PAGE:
[missed by note taker], that Paul responded that DPRIVE traffic could be 
identified and blocked. With this solution, DNS traffic could not be 
identified. Nir also brought up the fact that intermediaries could 
downgrade http2 connections to http1, and that the draft should discuss 
what to do there. Nir asked when was POST used. Patrick responded that 
POST enables media negotiation in a better way, while GET had better 
caching properties, but it was up for discussion. Daniel supported the 
work, and recommended having something like doe [?]. Daniel pointed out 
that you can't validate DNSSEC over JSON, only over wire format. Paul 
said that wire format would be mandatory to implement. Daniel was also 
glad that discovery was not in scope, that http2 was specified, but 
wasn't sure about arbitrary endpoints and mentioned something about 
.wellknown. Eric was sad that this was being discussed just as DPRIVE 
was finishing, and wanted to know the settings in which HTTP and DNS 
could be mixed. He didn't feel that this was a good way of hiding 
traffic. Eric wanted to see use cases. Bron Gondwana pointed out that 
Thunderbird doesn't do DNS lookups and that wire format would be more 
difficult to implement, unlike JSON [he had another point that the note 
taker missed.]  Ben Schwartz pointed out there were two independent 
attempts to solve this issue and it would be good to standardize. 
Jonathan asked a question about ports and wanted to know if a java 
script implementation could do this without the browser knowing, the 
answer is yes.

Cullen asked for a show of hands of who was willing to read drafts and 
do work. Many, many hands raised.

ACTIONS: Art ADs will talk with Int and Sec ADs about DPRIVE, and will 
look for a place for it.



10:50 BoF Summaries - various artists (5 min)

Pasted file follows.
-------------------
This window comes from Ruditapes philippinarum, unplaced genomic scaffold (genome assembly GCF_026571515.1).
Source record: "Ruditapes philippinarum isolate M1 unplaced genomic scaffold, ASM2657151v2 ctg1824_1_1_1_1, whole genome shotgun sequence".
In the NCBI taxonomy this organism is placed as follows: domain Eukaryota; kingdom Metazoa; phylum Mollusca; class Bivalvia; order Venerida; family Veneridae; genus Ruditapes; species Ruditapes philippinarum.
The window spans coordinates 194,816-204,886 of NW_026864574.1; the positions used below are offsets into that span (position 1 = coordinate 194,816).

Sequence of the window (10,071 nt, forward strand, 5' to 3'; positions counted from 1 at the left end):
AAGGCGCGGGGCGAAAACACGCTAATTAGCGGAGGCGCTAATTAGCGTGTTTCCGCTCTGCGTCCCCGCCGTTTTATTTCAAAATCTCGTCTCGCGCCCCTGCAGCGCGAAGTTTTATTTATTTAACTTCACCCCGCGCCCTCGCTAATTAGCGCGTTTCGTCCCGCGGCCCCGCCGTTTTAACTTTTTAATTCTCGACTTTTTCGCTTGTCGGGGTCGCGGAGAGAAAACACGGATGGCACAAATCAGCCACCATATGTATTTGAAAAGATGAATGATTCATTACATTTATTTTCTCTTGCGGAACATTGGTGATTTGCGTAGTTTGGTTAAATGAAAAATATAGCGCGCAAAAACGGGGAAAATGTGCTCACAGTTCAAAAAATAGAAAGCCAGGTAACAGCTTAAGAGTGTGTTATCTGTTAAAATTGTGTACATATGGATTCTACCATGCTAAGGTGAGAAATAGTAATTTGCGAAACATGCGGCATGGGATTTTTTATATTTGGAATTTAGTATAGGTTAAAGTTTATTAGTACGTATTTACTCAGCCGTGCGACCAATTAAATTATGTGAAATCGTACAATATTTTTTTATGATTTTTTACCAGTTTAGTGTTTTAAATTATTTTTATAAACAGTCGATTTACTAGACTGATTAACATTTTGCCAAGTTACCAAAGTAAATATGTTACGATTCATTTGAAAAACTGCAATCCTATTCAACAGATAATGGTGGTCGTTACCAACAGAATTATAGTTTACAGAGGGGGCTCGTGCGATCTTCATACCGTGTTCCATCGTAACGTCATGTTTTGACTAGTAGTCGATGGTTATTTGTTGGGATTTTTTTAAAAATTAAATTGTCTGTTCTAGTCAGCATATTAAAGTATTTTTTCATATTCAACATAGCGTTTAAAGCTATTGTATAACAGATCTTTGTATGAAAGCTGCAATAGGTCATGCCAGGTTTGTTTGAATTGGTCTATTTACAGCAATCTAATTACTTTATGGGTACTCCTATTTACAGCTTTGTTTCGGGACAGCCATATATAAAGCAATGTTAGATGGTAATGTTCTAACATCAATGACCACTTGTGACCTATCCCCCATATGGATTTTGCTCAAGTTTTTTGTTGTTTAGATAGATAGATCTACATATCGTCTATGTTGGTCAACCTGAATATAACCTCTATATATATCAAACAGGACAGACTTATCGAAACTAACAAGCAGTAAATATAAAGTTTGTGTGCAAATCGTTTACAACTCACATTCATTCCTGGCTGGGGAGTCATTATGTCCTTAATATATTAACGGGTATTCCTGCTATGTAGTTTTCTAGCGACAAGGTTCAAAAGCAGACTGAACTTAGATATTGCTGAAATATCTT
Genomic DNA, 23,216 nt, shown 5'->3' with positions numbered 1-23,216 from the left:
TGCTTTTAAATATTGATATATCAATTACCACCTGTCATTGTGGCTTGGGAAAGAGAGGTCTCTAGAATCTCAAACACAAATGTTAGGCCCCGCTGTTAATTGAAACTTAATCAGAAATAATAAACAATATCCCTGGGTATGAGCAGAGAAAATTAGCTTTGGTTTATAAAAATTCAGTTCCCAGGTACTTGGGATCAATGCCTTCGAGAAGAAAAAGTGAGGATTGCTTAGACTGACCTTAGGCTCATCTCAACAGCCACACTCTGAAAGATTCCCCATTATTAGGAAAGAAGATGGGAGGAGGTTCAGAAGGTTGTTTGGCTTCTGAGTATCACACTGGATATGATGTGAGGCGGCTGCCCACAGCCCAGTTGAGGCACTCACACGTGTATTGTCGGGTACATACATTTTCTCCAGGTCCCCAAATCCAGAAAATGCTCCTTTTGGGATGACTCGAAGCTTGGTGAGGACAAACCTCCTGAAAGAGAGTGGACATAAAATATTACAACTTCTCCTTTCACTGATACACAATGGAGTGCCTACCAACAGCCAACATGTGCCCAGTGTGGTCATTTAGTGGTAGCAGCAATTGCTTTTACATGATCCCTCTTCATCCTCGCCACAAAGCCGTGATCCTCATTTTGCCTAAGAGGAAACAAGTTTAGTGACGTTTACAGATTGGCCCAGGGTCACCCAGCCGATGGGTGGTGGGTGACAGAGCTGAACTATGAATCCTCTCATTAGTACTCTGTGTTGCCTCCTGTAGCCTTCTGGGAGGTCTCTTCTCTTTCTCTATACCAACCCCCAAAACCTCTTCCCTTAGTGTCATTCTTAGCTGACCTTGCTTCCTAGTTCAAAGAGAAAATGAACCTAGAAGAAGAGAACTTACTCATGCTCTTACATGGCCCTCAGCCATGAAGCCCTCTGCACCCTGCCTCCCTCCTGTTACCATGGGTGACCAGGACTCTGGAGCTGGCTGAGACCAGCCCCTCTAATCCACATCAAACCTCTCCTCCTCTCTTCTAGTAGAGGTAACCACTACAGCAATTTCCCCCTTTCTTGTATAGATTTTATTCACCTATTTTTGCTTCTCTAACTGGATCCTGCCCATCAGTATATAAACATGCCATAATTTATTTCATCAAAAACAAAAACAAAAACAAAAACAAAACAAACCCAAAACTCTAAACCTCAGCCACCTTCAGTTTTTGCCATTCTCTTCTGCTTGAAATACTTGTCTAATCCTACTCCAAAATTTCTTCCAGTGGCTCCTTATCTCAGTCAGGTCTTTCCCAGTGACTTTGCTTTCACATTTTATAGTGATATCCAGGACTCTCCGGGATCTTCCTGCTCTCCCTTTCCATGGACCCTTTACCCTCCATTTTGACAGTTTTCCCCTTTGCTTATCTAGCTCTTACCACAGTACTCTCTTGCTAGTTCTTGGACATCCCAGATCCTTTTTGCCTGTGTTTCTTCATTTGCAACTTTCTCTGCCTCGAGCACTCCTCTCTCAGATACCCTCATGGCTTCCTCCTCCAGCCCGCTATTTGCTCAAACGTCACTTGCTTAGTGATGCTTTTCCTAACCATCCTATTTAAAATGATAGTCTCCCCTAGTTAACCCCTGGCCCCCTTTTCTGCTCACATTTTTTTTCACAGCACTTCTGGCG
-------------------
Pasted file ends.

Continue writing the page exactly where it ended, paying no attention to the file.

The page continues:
BANANA - BANdwidth Aggregation for interNet Access (int)
IDEAS - IDentity Enabled Networks (rtg)
IASA20 - IASA 2.0 (gen)
NETSLICING - Network slicing (ops)

No volunteers to provide summaries.

10:55 New Working Group Summaries -various artists (5 min)

DCRUP - DKIM crypto update

The WG is sharing time with DMARC and is meeting at 10:30.

11:00 Using URIs With Multiple Transport Stacks - Dave Thaler (15 min)

Dave highlighted that the point of the draft was not to make 
recommendations, just capture the ways the problem has been solved and 
detail the trade offs. Phillip wanted a draft that provided a single 
solution. Keith Moore pointed out there was issues with changing the 
meaning of identifier schemes, and that layers of indirection are added 
later. Mark felt that it was appropriate to give this kind of advice and 
said that a larger problem was how to identify protocols. Barry Leiba 
felt that maybe it should be a BCP not just an informational doc.

ACTION: Get input from the community on the art mailing list.

11:15 Hybrid Video Content - Roni Even (10 min)

Magnus felt the draft was too fluffy, covering several different 
problems, and it overlapped with the work in other fora. Keith thought 
that there may be a role for collaboration between MPEG and IETF.

Cullen asked, of the people who build these systems, who would be 
willing to implement a new IETF solution and who would participate. 3 
hands raised.

ACTION: Chairs to encourage discussion the mailing list.

11:25 Open Microphone/AOB

Volker Birk from pretty Easy privacy (pEp) foundation spoke briefly 
about his foundation's opportunistic encryption application for chat and 
email. They are interested in making it an open standard. More 
information can be found here: 

Murray recommended that they submit drafts and post to the art list. 
Matthew Miller suggested that they also talk to the XMPP standards